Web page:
July 13, 2001, will be a day 13-year-old Cody Clawson will never forget. The Utah Boy Scout and his buddies from Troop 241 headed out for a few days of hiking in Targhee National Forest, near the Yellowstone National Park boundary and about 40 miles north of Jackson Hole, Wyoming. But while the scouts were setting up camp, young Cody lost his sense of direction while carrying supplies from a vehicle to the campsite. In a matter of minutes he was completely lost in the thick forest. Around 2 p.m. on that day, Cody was discovered missing by his troop leaders and fellow scouts. Four hours later they finally contacted search-and-rescue personnel from Idaho and Teton County in Wyoming. Night fell, and the search was postponed until morning. A bitter cold blanketed the dark, secluded Yellowstone forest that night. Making matters worse, it rained that evening, washing away any tracks of evidence where Cody had been. Wearing only a T-shirt, shorts and sandals, the young Boy Scout took cover under a rock outcropping and waited for morning.
As dawn came that Tuesday, a Wyoming Air Patrol plane along with several private aircraft had been employed in the operation. Though family and friends feared the worst while hoping for the best, anxiously waiting for any news regarding the boy’s whereabouts. At about 8:30am, after over two hours of flying, a diligent and skilled helicopter pilot finally spotted Cody. Swooping down, he carefully maneuvered the aircraft, landing nearby. Tired, cold, hungry and soggy, 13-year-old Cody Clawson climbed to safety inside, surprised to learn he had wandered 10 miles away from the Scout Camp. He had been separated from his Troop for over 14 long hours. But that wasn’t Cody’s biggest surprise that summer morning. Imagine his astonishment upon discovering the man flying that helicopter was Harrison Ford!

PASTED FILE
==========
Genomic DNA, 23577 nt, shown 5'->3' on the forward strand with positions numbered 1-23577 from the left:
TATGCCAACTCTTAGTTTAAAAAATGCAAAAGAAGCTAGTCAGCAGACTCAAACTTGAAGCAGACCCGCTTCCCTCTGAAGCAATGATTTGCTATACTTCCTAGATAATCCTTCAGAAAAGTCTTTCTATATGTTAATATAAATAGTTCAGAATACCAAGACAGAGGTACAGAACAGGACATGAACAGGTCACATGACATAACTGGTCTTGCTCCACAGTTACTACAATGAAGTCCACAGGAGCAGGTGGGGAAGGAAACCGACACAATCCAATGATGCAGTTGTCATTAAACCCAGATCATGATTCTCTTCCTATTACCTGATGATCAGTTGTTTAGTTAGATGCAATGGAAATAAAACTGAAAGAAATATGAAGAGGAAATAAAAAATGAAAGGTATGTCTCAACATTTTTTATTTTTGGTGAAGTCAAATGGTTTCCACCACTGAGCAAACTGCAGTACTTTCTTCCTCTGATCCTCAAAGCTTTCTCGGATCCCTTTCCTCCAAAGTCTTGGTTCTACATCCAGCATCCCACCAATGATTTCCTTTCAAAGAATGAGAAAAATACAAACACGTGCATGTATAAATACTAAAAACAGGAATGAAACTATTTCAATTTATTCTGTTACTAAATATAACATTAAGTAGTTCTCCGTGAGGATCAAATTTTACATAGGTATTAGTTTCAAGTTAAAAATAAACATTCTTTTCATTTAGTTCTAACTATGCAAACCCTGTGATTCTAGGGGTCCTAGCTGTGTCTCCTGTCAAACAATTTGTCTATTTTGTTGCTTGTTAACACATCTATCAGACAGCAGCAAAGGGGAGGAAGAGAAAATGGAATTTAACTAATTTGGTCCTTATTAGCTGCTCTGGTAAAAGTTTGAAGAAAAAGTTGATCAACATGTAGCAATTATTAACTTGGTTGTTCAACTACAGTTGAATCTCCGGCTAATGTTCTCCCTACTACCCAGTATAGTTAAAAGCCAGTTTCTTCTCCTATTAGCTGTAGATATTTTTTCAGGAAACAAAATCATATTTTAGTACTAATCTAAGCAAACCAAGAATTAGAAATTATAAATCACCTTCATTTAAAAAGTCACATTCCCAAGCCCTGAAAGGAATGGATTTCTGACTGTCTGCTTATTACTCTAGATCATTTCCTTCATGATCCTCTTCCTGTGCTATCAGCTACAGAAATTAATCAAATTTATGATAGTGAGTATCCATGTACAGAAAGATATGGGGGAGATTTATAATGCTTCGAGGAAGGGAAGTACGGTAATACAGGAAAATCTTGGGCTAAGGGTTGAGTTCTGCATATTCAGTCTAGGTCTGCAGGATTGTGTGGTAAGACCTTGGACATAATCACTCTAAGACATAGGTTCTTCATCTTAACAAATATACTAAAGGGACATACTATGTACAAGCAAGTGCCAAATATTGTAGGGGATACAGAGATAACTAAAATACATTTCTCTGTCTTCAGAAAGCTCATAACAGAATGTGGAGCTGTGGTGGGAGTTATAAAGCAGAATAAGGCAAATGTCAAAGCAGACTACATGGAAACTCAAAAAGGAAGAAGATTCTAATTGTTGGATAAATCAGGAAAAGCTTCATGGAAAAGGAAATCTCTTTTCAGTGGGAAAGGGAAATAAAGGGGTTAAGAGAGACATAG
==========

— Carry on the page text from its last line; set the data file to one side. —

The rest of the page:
A part-time Jackson resident and proficient pilot, Ford regularly volunteers his helicopter flying skills for rescue missions. He had spent two hours that morning scanning the landscape for any sign of the lost boy. Happy to finally be rescued, Cody’s gratitude turned to amazement upon recognizing the Hollywood superstar at the controls.
Okay, if you’re gonna get lost in the wilderness, who better to rescue you from danger than Indiana Jones?! Flying back, Ford glanced over at Cody through his aviator sunglasses. “Boy, you sure must have earned a merit badge for this one,” no doubt flashing his trademark half-smile.
“I already earned that badge last summer,” Clawson replied.
“Did you get an autograph?” his fellow Scouts later asked.
“No,” replied the grateful 13-year-old. “I got something better than an autograph out of the deal. I got a hug and a handshake.”
Maybe he should get a compass on his next birthday.
You’ve probably never been lost in the Wyoming wilderness, OR been rescued by Indiana Jones. But we all possess a proclivity to lose a spiritual sense of direction. An inherent inclination
Doing this regularly helps you know where you are (and more importantly) where you’re going.to“wander off the path”, if you will, straying off course – personally and spiritually. In a culture given to radical extremes, we trivialize the essential things in life (family, faith, spirituality) while making icons out of the relatively insignificant ones (career, image, obsession with self). In the process, we lose not only our direction, but also our perspective as well. We develop spiritual “vertigo”, forgetting which end is up. Our vision gets fuzzy, and we eventually overemphasize all the wrong issues. We even take good thingsand elevate them to a place of unhealthy importance. Because of this, every now and it’s a good idea to pause and do a “self-diagnostic”, checking ourselves to see if our life vision is still 20/20 and directed at our True North.